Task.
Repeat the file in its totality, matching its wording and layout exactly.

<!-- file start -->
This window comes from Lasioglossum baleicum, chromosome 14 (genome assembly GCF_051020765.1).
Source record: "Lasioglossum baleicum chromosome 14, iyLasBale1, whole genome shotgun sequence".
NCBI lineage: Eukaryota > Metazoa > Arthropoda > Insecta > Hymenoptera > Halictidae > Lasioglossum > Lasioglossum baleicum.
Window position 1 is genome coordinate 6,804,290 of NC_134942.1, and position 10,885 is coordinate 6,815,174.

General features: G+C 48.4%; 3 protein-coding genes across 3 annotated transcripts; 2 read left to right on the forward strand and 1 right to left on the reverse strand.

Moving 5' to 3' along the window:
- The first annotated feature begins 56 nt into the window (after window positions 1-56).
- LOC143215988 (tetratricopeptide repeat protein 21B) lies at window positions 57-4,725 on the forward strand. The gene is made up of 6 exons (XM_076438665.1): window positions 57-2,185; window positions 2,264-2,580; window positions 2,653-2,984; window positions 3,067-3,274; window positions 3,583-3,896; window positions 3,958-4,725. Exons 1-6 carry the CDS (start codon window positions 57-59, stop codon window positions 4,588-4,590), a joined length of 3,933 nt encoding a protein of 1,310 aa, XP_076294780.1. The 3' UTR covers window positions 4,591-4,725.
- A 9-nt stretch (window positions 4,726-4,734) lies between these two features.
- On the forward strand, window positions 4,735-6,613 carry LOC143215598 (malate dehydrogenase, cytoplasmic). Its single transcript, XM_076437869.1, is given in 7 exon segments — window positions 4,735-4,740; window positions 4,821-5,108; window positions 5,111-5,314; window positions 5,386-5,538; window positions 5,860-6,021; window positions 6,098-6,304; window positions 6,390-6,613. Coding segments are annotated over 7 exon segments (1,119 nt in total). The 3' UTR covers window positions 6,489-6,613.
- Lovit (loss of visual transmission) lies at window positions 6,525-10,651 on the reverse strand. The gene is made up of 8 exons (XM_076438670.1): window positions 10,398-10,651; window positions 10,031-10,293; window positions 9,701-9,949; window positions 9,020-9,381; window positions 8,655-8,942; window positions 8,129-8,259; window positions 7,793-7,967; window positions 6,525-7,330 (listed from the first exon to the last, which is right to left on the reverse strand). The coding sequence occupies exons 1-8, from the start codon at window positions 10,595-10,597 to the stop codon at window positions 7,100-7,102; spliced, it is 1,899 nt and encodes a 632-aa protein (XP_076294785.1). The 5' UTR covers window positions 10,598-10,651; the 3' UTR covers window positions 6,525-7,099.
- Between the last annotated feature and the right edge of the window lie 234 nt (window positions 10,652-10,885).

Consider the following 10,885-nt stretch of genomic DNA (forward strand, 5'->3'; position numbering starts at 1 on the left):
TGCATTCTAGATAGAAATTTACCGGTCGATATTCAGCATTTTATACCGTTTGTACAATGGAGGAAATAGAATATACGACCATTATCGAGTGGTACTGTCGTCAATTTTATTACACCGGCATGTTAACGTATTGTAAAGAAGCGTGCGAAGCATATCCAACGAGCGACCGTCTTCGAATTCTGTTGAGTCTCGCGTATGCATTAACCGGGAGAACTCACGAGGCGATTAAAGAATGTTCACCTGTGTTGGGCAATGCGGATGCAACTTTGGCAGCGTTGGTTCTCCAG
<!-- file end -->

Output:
This window comes from Lasioglossum baleicum, chromosome 14 (genome assembly GCF_051020765.1).
Source record: "Lasioglossum baleicum chromosome 14, iyLasBale1, whole genome shotgun sequence".
NCBI lineage: Eukaryota > Metazoa > Arthropoda > Insecta > Hymenoptera > Halictidae > Lasioglossum > Lasioglossum baleicum.
Window position 1 is genome coordinate 6,804,290 of NC_134942.1, and position 10,885 is coordinate 6,815,174.

General features: G+C 48.4%; 3 protein-coding genes across 3 annotated transcripts; 2 read left to right on the forward strand and 1 right to left on the reverse strand.

Moving 5' to 3' along the window:
- The first annotated feature begins 56 nt into the window (after window positions 1-56).
- LOC143215988 (tetratricopeptide repeat protein 21B) lies at window positions 57-4,725 on the forward strand. The gene is made up of 6 exons (XM_076438665.1): window positions 57-2,185; window positions 2,264-2,580; window positions 2,653-2,984; window positions 3,067-3,274; window positions 3,583-3,896; window positions 3,958-4,725. Exons 1-6 carry the CDS (start codon window positions 57-59, stop codon window positions 4,588-4,590), a joined length of 3,933 nt encoding a protein of 1,310 aa, XP_076294780.1. The 3' UTR covers window positions 4,591-4,725.
- A 9-nt stretch (window positions 4,726-4,734) lies between these two features.
- On the forward strand, window positions 4,735-6,613 carry LOC143215598 (malate dehydrogenase, cytoplasmic). Its single transcript, XM_076437869.1, is given in 7 exon segments — window positions 4,735-4,740; window positions 4,821-5,108; window positions 5,111-5,314; window positions 5,386-5,538; window positions 5,860-6,021; window positions 6,098-6,304; window positions 6,390-6,613. Coding segments are annotated over 7 exon segments (1,119 nt in total). The 3' UTR covers window positions 6,489-6,613.
- Lovit (loss of visual transmission) lies at window positions 6,525-10,651 on the reverse strand. The gene is made up of 8 exons (XM_076438670.1): window positions 10,398-10,651; window positions 10,031-10,293; window positions 9,701-9,949; window positions 9,020-9,381; window positions 8,655-8,942; window positions 8,129-8,259; window positions 7,793-7,967; window positions 6,525-7,330 (listed from the first exon to the last, which is right to left on the reverse strand). The coding sequence occupies exons 1-8, from the start codon at window positions 10,595-10,597 to the stop codon at window positions 7,100-7,102; spliced, it is 1,899 nt and encodes a 632-aa protein (XP_076294785.1). The 5' UTR covers window positions 10,598-10,651; the 3' UTR covers window positions 6,525-7,099.
- Between the last annotated feature and the right edge of the window lie 234 nt (window positions 10,652-10,885).

Consider the following 10,885-nt stretch of genomic DNA (forward strand, 5'->3'; position numbering starts at 1 on the left):
TGCATTCTAGATAGAAATTTACCGGTCGATATTCAGCATTTTATACCGTTTGTACAATGGAGGAAATAGAATATACGACCATTATCGAGTGGTACTGTCGTCAATTTTATTACACCGGCATGTTAACGTATTGTAAAGAAGCGTGCGAAGCATATCCAACGAGCGACCGTCTTCGAATTCTGTTGAGTCTCGCGTATGCATTAACCGGGAGAACTCACGAGGCGATTAAAGAATGTTCACCTGTGTTGGGCAATGCGGATGCAACTTTGGCAGCGTTGGTTCTCCAG